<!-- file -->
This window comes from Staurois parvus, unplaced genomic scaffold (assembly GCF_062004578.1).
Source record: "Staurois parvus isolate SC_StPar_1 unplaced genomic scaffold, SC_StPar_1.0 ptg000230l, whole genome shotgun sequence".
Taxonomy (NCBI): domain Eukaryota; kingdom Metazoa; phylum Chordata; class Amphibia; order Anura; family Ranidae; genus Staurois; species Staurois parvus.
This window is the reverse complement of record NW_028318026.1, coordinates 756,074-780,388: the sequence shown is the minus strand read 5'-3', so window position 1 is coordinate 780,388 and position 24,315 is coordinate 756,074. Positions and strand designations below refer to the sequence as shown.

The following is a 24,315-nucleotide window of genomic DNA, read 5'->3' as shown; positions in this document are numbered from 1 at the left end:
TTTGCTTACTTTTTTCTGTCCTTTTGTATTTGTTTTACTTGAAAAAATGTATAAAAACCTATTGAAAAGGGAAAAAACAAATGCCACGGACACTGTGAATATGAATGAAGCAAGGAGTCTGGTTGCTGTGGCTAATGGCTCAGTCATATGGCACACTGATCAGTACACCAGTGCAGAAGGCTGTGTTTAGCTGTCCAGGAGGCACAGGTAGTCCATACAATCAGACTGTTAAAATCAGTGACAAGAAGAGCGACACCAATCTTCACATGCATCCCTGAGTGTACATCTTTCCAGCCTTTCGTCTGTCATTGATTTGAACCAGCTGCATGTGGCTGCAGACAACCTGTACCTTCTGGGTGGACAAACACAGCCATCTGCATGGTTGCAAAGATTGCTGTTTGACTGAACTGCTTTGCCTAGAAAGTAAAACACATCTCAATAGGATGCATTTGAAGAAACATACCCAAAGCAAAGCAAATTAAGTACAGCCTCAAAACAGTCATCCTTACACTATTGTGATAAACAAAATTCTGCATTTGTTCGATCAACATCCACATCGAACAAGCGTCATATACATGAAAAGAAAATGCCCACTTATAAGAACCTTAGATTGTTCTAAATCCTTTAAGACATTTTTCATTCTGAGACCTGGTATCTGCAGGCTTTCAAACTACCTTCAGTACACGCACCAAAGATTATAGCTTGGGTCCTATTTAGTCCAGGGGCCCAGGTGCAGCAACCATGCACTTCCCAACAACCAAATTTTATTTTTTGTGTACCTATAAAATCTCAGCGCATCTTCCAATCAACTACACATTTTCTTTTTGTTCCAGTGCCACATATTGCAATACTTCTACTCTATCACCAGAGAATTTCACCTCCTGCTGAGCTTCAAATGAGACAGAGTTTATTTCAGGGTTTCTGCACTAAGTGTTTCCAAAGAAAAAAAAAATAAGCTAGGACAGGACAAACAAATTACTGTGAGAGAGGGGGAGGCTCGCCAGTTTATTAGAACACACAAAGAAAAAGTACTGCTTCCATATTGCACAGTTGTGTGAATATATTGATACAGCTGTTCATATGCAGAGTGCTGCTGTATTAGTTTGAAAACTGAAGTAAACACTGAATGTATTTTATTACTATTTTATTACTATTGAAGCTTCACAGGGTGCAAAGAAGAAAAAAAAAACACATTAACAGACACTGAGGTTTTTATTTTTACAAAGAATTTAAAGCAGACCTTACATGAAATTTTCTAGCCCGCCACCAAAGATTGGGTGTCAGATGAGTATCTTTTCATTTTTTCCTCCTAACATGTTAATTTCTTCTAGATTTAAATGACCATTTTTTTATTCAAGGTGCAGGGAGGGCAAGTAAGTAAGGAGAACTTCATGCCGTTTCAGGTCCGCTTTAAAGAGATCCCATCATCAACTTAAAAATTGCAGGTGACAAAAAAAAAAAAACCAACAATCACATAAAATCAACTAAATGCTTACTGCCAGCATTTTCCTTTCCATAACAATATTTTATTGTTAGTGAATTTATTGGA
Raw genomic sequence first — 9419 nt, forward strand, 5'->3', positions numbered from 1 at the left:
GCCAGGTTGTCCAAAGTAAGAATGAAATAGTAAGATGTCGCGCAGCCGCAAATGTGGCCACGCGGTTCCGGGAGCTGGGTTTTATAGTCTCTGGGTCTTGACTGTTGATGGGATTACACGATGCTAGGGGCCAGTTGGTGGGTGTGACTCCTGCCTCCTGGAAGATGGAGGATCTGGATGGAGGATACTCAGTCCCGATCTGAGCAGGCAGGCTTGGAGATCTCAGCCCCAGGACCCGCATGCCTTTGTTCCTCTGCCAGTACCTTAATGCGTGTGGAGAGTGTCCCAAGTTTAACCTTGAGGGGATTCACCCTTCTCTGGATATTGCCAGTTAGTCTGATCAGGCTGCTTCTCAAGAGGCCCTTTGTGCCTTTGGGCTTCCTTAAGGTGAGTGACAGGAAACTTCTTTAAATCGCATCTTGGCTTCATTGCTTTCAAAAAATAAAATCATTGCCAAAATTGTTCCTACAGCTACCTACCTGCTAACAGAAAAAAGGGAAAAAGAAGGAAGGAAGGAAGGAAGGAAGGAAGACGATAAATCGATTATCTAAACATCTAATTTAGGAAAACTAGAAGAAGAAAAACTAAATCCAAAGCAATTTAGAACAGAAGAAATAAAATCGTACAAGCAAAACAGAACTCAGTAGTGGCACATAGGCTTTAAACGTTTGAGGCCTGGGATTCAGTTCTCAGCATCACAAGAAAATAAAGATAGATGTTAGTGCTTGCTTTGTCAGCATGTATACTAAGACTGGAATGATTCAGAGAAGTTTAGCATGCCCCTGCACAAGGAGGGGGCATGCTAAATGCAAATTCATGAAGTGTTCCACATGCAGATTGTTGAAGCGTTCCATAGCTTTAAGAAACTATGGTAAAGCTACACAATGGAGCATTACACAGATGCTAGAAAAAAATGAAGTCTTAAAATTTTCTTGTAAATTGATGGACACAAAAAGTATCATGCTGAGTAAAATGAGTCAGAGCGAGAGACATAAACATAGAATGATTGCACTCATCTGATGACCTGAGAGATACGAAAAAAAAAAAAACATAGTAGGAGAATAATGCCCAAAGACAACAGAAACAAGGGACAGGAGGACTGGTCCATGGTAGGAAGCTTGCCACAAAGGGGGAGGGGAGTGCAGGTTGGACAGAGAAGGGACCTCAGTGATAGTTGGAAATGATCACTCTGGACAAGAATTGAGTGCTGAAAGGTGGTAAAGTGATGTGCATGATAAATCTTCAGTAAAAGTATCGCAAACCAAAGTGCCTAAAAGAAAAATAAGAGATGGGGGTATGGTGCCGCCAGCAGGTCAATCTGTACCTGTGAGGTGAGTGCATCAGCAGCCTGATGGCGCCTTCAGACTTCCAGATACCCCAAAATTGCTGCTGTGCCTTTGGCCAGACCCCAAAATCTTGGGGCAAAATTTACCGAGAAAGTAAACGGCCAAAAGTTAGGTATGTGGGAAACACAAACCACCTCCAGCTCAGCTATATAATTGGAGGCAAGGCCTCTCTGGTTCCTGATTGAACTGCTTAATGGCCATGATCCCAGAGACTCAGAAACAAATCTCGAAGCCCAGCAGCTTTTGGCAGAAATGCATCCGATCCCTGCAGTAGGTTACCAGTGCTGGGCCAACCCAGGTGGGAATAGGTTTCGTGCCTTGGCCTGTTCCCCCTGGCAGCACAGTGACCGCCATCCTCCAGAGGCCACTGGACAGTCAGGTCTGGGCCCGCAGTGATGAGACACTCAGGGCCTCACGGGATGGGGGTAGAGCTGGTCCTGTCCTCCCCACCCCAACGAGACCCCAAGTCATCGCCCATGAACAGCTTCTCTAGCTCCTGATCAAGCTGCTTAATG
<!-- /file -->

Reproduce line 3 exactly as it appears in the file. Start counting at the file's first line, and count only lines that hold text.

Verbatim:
Taxonomy (NCBI): domain Eukaryota; kingdom Metazoa; phylum Chordata; class Amphibia; order Anura; family Ranidae; genus Staurois; species Staurois parvus.